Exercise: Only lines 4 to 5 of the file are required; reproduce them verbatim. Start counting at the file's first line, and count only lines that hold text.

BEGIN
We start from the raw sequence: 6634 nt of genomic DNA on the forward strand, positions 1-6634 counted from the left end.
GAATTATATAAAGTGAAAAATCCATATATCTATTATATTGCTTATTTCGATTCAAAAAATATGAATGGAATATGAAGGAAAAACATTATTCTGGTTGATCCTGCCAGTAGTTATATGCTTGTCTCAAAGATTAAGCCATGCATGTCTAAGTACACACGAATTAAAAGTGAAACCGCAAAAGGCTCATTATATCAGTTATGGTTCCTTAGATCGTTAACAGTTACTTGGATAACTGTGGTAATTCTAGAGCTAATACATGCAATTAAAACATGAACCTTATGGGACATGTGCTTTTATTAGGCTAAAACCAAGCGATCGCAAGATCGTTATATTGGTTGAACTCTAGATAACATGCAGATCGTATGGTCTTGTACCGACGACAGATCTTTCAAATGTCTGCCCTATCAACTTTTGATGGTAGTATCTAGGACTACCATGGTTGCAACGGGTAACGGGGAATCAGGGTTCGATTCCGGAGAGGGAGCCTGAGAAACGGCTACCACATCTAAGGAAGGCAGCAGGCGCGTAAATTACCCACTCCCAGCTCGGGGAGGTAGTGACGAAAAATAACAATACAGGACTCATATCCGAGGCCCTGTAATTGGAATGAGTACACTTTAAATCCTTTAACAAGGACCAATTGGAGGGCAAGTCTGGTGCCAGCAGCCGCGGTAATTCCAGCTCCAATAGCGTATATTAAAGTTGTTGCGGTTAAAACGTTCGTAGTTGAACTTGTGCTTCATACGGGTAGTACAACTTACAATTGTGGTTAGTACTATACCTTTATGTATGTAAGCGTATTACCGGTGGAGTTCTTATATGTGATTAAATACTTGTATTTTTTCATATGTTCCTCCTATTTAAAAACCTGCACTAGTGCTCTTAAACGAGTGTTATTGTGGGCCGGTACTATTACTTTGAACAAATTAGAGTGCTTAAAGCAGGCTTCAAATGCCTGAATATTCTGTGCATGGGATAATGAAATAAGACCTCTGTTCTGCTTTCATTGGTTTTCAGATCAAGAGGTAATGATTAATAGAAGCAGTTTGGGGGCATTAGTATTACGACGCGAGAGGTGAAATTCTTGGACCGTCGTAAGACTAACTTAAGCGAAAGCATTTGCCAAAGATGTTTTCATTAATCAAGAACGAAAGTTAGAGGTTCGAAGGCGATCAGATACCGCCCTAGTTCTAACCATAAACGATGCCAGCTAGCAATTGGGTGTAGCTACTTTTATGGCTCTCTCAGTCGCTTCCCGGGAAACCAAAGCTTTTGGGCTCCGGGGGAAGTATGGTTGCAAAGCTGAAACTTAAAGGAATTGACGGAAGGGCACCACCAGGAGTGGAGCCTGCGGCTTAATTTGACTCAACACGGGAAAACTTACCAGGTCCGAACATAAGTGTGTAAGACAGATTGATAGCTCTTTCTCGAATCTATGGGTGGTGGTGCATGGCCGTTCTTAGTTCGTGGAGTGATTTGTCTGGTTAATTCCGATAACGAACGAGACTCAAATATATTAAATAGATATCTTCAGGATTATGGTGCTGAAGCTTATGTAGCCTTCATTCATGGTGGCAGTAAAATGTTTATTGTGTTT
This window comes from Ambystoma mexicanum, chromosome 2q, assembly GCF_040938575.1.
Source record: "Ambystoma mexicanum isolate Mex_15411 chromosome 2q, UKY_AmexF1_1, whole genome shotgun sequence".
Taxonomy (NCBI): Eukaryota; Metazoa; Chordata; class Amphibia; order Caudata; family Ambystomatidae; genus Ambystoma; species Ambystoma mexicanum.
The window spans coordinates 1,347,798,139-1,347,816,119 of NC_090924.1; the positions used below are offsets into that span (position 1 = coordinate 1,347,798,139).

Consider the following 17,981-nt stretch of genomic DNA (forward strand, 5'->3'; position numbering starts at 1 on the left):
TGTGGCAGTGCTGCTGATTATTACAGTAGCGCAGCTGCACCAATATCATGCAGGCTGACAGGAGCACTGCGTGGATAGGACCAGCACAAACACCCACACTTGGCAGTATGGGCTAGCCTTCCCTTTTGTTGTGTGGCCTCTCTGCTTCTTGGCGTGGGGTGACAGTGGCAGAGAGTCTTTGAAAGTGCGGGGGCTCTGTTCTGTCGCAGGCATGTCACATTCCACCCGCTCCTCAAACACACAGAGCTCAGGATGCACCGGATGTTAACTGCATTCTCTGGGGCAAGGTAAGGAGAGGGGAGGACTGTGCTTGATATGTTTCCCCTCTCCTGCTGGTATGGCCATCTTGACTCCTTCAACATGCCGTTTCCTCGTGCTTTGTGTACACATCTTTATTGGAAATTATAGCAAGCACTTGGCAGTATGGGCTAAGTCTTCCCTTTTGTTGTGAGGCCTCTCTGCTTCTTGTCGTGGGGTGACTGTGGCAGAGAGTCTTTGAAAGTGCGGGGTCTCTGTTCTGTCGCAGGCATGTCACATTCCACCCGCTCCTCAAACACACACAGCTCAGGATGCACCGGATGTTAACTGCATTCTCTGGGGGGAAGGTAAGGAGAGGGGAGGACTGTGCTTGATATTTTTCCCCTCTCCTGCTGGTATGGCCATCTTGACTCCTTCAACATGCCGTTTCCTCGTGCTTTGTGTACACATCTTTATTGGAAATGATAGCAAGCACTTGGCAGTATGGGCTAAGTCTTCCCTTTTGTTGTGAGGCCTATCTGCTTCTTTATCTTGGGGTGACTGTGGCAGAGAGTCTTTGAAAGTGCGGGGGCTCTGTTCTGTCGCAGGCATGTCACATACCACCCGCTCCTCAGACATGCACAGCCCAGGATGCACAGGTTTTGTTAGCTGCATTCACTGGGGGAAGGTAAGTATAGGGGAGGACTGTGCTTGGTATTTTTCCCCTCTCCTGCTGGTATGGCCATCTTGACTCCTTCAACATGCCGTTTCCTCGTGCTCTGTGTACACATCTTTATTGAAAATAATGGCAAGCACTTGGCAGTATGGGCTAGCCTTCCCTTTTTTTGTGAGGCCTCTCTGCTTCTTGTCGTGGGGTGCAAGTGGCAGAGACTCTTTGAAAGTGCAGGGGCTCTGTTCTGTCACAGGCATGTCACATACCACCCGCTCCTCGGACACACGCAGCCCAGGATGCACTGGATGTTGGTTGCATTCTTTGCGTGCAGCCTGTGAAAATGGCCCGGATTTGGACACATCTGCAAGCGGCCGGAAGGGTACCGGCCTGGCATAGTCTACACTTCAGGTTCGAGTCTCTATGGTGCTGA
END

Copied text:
Source record: "Ambystoma mexicanum isolate Mex_15411 chromosome 2q, UKY_AmexF1_1, whole genome shotgun sequence".
Taxonomy (NCBI): Eukaryota; Metazoa; Chordata; class Amphibia; order Caudata; family Ambystomatidae; genus Ambystoma; species Ambystoma mexicanum.